More is not better it’s just more

February 7, 2014 § 3 Comments

I have been writing a lot of IEPs lately. Each time I have to decide how much pull out academic service a child needs vs. this same service delivered in the classroom. The stakes are higher than most people realize. I will say most referring teachers and parents want their students/child to have more! More! More! But seldom do people stop and think about the price their child pays when they are pulled out. Some pull out services are without a doubt necessary and when implemented in moderation can really have a big impact academically. So what about major pull out – substantially separate settings for core areas like reading and math? It appears at the time when the decision is made that this is the right choice but it’s not. Well at least I don’t think so. Even though in the past I’ve recommended it and implemented it I now see it as a a bad idea especially in the early elementary grades. When we remove a child from the regular curriculum (for entire core areas – they never have math with the general education class ) with the idea that it will “help them catch up” we are wrong. It is nearly impossible for these students at any point to reintegrate back into the mainstream with any confidence whatsoever. I am sure it has happened and turned out well for some but I’ve never seen it. As far as I can tell once your “out” your out for good. Is that what we really want for our students? What purpose does this serve to teach them in a bubble? But again referring teachers and parents often want their child to have more and more isn’t always better !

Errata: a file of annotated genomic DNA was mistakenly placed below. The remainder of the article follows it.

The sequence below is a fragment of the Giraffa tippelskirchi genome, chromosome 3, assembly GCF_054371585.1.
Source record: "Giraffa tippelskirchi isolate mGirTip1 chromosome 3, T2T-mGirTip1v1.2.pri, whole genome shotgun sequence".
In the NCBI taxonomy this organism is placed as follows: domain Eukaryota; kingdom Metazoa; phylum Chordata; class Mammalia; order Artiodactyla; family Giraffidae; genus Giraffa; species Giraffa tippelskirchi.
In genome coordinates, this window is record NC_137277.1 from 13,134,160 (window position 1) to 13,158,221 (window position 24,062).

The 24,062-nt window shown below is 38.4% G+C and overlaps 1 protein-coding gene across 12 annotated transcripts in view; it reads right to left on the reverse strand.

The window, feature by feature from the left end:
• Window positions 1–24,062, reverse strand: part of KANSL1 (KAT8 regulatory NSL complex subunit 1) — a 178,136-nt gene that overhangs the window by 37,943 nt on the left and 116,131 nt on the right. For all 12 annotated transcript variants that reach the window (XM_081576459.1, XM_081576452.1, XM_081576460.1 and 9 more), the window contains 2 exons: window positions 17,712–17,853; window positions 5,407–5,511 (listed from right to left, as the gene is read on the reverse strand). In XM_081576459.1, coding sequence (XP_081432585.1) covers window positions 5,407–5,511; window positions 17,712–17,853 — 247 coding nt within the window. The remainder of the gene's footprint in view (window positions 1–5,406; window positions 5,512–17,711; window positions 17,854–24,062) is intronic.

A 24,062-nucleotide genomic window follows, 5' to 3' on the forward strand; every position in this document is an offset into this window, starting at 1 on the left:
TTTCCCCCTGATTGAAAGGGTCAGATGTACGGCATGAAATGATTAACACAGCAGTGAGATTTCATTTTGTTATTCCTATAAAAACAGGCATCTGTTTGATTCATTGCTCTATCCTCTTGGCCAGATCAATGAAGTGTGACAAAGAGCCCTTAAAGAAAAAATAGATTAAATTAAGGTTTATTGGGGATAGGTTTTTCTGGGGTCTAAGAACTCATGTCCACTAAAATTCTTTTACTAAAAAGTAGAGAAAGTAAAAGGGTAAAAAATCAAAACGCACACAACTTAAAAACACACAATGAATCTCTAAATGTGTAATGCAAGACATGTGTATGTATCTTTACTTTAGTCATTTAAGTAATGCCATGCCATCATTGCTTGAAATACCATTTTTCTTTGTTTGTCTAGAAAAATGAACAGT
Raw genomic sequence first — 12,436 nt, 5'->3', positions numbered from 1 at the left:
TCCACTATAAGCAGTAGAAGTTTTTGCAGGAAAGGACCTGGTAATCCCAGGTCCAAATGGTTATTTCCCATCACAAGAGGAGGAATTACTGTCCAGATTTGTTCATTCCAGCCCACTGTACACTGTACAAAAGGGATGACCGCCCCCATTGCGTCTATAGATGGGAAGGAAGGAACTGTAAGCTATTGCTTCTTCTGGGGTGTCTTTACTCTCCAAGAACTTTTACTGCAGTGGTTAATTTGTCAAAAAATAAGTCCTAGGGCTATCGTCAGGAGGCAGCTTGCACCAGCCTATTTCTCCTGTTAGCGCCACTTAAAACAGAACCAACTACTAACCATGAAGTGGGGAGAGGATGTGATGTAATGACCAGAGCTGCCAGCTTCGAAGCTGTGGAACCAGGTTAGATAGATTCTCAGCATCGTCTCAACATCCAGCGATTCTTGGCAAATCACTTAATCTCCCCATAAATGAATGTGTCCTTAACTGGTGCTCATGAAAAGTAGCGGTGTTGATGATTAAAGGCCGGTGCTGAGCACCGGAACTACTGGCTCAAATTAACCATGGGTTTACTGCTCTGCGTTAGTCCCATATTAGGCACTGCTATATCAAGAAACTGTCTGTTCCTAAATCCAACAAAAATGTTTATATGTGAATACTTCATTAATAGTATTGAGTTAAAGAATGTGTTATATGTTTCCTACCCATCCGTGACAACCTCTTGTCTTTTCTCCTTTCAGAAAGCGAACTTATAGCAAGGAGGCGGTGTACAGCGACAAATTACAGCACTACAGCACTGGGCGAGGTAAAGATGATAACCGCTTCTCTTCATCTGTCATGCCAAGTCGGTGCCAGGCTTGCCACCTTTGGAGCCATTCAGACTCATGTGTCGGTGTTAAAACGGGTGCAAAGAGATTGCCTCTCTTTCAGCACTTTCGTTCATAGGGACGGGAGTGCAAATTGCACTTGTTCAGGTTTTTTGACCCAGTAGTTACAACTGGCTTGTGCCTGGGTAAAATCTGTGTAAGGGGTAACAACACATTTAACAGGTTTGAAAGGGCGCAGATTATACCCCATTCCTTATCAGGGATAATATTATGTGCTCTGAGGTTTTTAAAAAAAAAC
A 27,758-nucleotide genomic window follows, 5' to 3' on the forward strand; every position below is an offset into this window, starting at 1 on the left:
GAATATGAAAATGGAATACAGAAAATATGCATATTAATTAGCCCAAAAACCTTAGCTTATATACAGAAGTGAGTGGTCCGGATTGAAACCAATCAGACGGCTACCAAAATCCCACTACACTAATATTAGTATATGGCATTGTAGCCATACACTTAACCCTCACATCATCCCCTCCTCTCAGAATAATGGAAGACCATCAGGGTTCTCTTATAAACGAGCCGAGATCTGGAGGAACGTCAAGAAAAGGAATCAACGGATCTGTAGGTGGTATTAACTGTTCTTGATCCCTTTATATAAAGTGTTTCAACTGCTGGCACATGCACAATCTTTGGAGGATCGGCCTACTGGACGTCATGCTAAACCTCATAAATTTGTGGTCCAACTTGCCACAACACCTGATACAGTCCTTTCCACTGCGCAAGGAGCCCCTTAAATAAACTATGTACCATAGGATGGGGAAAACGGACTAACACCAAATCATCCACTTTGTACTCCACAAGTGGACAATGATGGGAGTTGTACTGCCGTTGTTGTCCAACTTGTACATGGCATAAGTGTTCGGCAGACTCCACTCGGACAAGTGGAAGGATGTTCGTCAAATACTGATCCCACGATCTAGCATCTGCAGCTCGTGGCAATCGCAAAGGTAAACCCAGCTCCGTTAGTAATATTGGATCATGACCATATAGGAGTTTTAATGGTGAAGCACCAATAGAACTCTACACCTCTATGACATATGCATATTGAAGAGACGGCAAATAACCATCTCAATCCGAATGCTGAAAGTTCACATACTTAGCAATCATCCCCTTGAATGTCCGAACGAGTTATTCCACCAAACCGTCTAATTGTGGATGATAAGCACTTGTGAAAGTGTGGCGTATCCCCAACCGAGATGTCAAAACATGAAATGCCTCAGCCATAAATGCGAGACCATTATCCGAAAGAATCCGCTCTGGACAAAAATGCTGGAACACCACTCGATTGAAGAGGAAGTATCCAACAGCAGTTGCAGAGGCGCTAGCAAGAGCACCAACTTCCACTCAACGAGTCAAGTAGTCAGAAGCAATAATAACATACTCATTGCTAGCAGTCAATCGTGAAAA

§ 3 Responses to More is not better it’s just more

  • Meredith Greene says:

    Love the thought Michelle – it is a hard line to see. Parents want the individualized attention of pull-outs but at what cost? there are benefits for our children as well as the typical peers they are learning with to see the different learning styles in action!

    Great new blog!

  • But what if your student would be completely lost in the classroom in these core subjects? I fear mine would fall even farther behind and her confidence and self-esteem would suffer consequentially. But I am afraid that she’ll never be able to integrate back in and how will she ever pass the MCAS??

    • Successful Exceptional Education (SEE) says:

      Integrating back in is virtually impossible – and in some cases being pulled out is the right choice. I made this choice for Ari in math and it’s been ok – can’t say she has learned a heck of a lot because I feel the stakes got lowered too much but she just can’t make it in mainstream math class. The biology of her brain is such that it prevents success in this area. But I see people make sweeping judgements and say a student needs intensive support because they are not performing a certain way on tests – in young grades kids deserve more time, more intervention, more effort on in class supports but many teachers don’t want to work that hard or their schedule does not allow the child to be supported and it is the kid who ultimate loud the price. Just not being exposed to the natural discourse in this setting sets them back. I’m not say that at certain points it’s not the right thing – I’m just saying teachers need to think about the long term impact . On the MCAS – did you ever meet a person who was super successful because they were good at standardized tests – ultimately what difference does it make?

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